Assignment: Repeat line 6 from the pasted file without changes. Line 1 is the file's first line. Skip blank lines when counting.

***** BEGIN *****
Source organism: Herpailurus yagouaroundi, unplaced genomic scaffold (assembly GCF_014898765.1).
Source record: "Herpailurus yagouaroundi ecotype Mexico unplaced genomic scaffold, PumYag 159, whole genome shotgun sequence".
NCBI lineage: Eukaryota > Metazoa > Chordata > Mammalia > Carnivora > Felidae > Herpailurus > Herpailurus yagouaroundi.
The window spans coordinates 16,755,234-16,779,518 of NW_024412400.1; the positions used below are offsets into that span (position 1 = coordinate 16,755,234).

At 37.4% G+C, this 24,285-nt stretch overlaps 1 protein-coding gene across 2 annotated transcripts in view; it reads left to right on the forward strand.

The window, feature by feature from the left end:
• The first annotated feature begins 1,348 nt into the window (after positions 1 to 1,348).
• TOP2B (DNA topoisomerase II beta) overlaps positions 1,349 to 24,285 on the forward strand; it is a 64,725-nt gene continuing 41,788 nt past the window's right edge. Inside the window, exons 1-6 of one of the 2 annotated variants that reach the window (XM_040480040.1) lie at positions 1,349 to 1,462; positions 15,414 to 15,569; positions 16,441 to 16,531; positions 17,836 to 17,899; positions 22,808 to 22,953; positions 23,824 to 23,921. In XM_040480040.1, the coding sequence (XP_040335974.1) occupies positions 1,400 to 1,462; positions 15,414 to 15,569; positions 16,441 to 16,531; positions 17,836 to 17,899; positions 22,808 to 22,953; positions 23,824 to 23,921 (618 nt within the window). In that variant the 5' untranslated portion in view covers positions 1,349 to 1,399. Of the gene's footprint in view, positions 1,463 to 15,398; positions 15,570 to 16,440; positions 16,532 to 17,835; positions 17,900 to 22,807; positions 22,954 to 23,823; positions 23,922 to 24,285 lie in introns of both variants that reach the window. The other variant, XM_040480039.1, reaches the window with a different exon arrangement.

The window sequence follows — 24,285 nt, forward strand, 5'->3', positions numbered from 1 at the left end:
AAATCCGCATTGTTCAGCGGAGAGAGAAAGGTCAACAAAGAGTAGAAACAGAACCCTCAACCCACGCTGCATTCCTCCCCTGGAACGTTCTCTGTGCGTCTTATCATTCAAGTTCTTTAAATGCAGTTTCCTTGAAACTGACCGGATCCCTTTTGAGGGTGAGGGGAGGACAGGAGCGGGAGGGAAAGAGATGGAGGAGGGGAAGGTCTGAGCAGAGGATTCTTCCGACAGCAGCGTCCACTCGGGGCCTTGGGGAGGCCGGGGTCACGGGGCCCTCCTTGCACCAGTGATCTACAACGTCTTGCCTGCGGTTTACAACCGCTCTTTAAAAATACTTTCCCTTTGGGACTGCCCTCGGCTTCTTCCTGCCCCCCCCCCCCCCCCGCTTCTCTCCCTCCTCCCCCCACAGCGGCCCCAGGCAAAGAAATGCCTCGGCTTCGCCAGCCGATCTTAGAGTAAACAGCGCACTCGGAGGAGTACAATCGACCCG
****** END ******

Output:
The window, feature by feature from the left end: